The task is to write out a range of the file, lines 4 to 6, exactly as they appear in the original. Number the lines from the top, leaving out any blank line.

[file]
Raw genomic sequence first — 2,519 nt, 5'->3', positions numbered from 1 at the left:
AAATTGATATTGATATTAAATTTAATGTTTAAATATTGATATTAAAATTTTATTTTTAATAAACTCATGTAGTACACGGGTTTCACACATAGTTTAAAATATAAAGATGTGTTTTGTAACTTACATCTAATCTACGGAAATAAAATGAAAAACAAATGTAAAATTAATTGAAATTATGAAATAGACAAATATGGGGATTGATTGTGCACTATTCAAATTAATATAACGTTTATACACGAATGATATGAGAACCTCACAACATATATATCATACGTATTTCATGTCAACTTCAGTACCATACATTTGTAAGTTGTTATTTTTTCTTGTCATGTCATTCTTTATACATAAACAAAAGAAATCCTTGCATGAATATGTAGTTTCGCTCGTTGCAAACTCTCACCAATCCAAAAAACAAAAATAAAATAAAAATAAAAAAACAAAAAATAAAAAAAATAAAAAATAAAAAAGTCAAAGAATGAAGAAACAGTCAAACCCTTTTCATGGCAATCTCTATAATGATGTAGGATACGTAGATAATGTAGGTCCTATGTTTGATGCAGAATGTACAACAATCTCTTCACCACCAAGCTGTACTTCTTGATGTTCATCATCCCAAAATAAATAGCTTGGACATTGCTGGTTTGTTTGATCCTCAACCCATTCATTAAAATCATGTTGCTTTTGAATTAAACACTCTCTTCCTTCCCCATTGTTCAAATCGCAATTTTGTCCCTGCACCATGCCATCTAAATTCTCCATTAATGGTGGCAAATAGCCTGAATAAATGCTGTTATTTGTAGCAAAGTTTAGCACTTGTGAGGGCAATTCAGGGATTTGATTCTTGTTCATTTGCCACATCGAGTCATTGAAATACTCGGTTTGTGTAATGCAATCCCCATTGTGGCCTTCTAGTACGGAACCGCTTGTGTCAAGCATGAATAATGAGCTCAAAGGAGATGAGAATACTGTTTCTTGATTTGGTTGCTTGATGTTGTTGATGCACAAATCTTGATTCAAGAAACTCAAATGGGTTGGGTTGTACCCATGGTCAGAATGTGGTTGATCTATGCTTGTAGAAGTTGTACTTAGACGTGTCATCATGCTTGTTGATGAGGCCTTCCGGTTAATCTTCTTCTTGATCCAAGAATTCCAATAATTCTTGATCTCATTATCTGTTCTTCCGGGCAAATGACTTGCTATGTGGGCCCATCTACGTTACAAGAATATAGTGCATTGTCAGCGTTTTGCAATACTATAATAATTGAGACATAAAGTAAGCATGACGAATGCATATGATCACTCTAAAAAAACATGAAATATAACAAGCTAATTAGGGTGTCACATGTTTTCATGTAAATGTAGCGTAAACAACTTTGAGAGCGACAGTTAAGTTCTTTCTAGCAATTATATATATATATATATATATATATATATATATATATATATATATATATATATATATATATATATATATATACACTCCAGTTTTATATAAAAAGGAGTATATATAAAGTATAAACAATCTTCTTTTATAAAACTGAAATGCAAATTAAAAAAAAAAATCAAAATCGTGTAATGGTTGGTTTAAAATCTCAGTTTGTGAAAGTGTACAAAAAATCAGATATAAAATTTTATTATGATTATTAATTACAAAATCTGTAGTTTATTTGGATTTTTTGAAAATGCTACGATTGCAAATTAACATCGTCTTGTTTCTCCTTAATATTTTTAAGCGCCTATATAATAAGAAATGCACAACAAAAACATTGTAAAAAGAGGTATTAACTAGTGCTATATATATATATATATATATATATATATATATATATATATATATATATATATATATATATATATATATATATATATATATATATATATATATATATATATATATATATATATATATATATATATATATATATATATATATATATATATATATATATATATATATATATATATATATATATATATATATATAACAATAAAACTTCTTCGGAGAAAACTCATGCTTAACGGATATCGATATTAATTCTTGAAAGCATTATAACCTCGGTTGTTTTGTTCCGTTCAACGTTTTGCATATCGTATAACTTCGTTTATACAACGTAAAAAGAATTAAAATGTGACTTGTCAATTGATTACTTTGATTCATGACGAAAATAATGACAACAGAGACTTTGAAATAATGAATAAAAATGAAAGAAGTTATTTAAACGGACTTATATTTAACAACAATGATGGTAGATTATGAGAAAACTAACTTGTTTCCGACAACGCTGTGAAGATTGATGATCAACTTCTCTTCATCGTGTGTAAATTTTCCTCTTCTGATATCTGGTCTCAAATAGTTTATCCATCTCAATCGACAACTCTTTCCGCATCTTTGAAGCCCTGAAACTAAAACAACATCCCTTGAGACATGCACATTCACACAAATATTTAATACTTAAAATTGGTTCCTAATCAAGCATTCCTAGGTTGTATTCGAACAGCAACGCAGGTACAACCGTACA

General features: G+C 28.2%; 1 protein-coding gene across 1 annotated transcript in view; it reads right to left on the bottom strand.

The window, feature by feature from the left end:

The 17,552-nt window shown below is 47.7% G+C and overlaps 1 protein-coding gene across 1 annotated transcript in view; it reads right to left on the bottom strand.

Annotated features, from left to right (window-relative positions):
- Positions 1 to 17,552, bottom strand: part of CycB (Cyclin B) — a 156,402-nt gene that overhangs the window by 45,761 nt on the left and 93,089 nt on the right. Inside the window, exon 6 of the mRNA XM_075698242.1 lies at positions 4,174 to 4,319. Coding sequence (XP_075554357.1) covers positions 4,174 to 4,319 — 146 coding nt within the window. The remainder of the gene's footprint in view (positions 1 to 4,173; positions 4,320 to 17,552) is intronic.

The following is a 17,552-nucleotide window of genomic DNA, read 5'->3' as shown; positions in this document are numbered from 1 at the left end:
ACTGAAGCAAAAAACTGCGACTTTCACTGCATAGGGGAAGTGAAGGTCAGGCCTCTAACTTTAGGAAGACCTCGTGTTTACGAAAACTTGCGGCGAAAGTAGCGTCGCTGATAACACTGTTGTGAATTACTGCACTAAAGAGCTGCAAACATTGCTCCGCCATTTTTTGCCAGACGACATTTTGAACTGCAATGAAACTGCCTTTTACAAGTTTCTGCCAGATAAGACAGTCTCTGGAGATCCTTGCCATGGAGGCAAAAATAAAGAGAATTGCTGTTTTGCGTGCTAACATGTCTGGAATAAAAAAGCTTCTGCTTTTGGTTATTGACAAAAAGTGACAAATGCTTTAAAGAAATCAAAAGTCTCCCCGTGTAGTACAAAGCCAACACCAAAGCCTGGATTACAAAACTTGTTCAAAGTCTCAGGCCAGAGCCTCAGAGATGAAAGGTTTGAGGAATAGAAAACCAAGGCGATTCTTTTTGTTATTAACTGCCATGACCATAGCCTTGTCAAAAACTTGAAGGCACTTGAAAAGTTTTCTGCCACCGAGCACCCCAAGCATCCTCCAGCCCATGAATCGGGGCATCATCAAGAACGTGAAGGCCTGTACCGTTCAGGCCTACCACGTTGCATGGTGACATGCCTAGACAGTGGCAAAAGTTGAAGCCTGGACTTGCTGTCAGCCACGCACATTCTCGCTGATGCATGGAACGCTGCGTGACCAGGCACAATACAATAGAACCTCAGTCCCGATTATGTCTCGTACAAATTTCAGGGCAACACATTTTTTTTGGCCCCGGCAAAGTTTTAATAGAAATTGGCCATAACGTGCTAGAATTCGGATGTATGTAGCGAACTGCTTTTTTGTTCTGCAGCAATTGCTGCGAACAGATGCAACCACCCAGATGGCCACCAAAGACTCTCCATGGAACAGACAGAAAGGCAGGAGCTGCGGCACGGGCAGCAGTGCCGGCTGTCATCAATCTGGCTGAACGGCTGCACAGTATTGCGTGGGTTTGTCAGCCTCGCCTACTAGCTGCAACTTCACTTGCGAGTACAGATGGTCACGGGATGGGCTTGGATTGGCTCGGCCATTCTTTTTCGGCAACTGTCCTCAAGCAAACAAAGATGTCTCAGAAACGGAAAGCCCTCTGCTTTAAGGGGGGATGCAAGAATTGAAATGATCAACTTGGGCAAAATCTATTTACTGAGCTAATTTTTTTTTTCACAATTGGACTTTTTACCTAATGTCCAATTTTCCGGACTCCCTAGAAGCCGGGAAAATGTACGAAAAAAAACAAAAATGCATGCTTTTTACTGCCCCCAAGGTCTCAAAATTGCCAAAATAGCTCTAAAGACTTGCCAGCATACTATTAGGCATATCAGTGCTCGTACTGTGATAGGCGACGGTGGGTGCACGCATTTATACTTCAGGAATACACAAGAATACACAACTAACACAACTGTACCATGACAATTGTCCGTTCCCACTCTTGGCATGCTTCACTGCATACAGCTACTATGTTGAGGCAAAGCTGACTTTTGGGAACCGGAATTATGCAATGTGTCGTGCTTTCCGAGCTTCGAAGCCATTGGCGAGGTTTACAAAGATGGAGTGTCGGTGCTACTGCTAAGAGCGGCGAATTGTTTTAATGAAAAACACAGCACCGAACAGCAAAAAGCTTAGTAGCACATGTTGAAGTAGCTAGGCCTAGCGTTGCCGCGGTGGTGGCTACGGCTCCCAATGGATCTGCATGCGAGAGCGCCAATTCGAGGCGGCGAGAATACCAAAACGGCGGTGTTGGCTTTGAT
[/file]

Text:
The window, feature by feature from the left end:

The 17,552-nt window shown below is 47.7% G+C and overlaps 1 protein-coding gene across 1 annotated transcript in view; it reads right to left on the bottom strand.

Annotated features, from left to right (window-relative positions):